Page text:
The author, Douglas Adams, was a great fan of satellite navigation for getting around the United States, where he lived in the latter part of his life. Invited to a party in a Californian town, he delighted in its efficiency, and his own failings. "I didn't know the way to San José," he said happily.
A satellite navigation system got him there, and for a growing number of people it's just the trick for deciding how to make complicated journeys around cities you don't know (or even parts of London you don't know).
The clichés are true: it ends the struggle to read a map or atlas on the passenger seat or over the wheel (which you know is dangerous). It also ends disputes with anyone designated navigator. Even if the machine gets it wrong, you can all agree it's stupid, which brings a harmony to travel.
If you've never experienced these systems, you may wonder what the attraction is. Indeed, research by the AA suggested most people don't even keep a road-map in their car, because they're always travelling between destinations they're familiar with.
But everyone I have spoken to who has tried satnav likes it, even for driving between places one knows, and misses it in cars that lack it. As well as being able to navigate you to any address (or in the better ones, postcode too) they can direct you to "sites of interest", such as filling stations, pizza parlours, railway stations, hotels, hospitals, shopping centres and cinemas.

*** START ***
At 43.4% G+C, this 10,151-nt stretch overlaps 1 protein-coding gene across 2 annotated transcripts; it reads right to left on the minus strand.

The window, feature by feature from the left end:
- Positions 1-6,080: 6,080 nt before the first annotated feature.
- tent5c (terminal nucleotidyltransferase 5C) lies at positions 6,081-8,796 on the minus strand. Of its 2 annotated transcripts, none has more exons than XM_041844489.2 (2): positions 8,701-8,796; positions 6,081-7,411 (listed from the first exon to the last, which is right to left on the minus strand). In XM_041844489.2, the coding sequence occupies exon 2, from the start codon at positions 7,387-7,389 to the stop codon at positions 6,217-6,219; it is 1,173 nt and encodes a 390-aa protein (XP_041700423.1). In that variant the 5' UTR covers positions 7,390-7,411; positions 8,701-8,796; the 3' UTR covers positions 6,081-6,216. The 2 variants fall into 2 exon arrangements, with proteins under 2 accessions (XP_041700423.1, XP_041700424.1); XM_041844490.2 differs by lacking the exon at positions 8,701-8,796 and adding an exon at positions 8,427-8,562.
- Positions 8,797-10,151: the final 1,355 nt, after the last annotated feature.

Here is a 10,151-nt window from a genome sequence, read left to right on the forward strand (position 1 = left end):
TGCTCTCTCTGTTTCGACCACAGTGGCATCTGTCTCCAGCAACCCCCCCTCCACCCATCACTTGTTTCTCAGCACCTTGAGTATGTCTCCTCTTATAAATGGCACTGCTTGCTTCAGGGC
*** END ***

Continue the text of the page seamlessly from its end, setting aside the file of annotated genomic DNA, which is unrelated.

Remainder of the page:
The trouble is that it's a hard sell, because satnav is expensive: it calls for two interlinked bits of technology: a GPS (global positioning system) receiver, and a computer that can access digitised maps of the your area (or even the country), either held on a CD-rom or in the computer's memory.
The systems come in three flavours: installed, "aftermarket" (fitted by a dealer) and DIY. In effect, the first two are equivalent, because you don't get much chance to update the information on the CD-rom. This is a problem, because 10 per cent of the road network alters every year, as does the status of filling stations, pizza parlours and so on.
With the DIY systems - software you can load on to a handheld computer - there is a much better chance of being able to download updates from the internet. The DIY version is also cheaper, if less elegant. If you have satnav installed, it'll bump up the cost of your vehicle by £1,000, regardless of marque or model. Ford says that in the UK it has sold a total of 288,743 cars so far this year in which 1,035 have had satnav fitted (the buyer's option).